1983-1987 Abbey Life, life and pensions administrator
1982-1983 Midland Bank, bank clerk
Chartered Insurance Practitioner (ACII, Life)
Higher standards, lower costs
Coates has held the ISO 22222, the individual best practice standard for financial planners awarded by Standards International, for five years.
‘That is one of the best things any IFA can do: having someone independent trawl through the files to understand what you do,’ he says.
Ethical Investors, which is based in Cheltenham town centre, has recently cut costs further by scanning or discarding the mass of legacy client files it held, having reduced total client numbers by nearly 1,000 over the past two years. Further cost savings have been achieved by relocating from a four-storey Georgian townhouse to a converted warehouse.
However, costs have still fluctuated in recent years as a result of big investments in IT, for example. Nevertheless, the firm has been profitable enough to be able to reduce ongoing fees from 0.75% to 0.6%.
‘That was because we keep getting paid too much,’ says Coates, who takes a small salary and dividends. ‘In some years, we put 70% or 80% of profits into charity.’
Paid too much? Typically advisers charge an ongoing fee of 1%, and presumably keep their hard-earned profits.
‘Unless they are offering something spectacularly different and special, it seems far too high,’ says Coates. ‘Good systems, good staff and a fair pricing policy make far more sense.’
His own fee reduction will lead to lower income this year but all those cost savings, especially the office move, will help to maintain healthy profits, he says.
One challenge the firm has been facing is how to deal with its large number of legacy clients. Coates says by the end of the year the firm aims to remove most non-active clients or move them onto a non-advised, online service, which he is developing.
‘We will say to clients with £25,000 that we can no longer afford to advise them on an ongoing basis, but for 0.4% they can sit on our online service,’ he says. ‘They will get access to model portfolios, the minutes of committee meetings, risk profiles and ethical questionnaires.
‘It hasn’t gone live yet because the problem I am working out is how best to deliver helpful, usable information on ethical choices via an ethical questionnaire without the result looking like advice. This is easy for risk issues but more complicated for ethical values.’
Coates is an outspoken critic of advisers who either continue to ignore ethical questions in the advice process or give them lip service only.
‘Why not ask the questions?’ he says. ‘Otherwise, your personal prejudices and fears wrap up to do a bad job for your clients.’
All too often, he says, advisers talk about ethical investments with clients merely to cover their backs, with no real interest in exploring the subject and no real understanding of what a good ethical investment looks like.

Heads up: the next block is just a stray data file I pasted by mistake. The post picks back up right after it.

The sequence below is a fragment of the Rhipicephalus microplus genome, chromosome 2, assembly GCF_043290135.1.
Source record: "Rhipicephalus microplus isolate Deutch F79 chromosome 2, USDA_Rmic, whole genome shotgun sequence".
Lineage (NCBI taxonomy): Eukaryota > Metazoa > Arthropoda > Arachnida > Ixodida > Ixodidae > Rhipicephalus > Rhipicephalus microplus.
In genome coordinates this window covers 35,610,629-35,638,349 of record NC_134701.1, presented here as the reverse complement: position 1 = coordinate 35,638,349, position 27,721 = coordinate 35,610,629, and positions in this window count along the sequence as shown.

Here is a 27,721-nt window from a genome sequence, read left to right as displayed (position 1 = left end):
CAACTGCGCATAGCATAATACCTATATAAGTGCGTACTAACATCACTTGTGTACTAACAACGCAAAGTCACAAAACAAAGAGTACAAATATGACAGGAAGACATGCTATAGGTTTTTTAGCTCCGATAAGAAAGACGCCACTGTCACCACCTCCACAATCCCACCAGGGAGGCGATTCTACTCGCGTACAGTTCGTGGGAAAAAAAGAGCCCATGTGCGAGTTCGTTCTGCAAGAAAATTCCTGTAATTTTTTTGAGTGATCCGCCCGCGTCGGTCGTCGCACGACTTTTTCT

He says even respected professionals have told him they ask clients ‘the ethical question’ in the advice process to avoid complaints later, then deliberately steer them away from such investments. They can do this by telling the client they are there to make money not give to charity, he says.
But he says ethical funds often perform better than non-ethical active funds, and he believes this is because of the extra discipline required [see box]. However, he says there are poorly performing ethical funds as well as good ones, so a robust selection process is still necessary.
Choosing the best funds for ethics, risk control and performance
Ethical fund choice and sophistication have developed considerably in the past 20 years and Ethical Investors has adapted its investment proposition over the years to reflect this.
‘Previously we weren’t able to do much asset allocation; we just had to buy an ethical fund and sit on it,’ says Coates. ‘Now we have an investment review committee that sits quarterly and can choose the best funds for ethics, risk control and performance.’‘
The firm previously had 50 model portfolios, to reflect myriad combinations of ethical and risk needs. However, it reduced the number to 12 in January. If necessary, the portfolios can be tweaked depending on the client’s needs, says Coates.
‘For example, property has ethical issues, such as building on greenbelt or the type of company it leases to. Are you happy if it is a defence company or an abattoir, for example?’ he says.
The company uses its sister research firm, Ethical Screening, to select funds on moral criteria.
‘Following that, we base the main criteria on performance and getting to know the manager,’ says Coates.
Beating the competition
The Ethical Investors Growth portfolio dramatically outperformed the Adviser Fund Index (AFI) in 2013, slightly underperformed it in 2014 and has matched it in the year to date.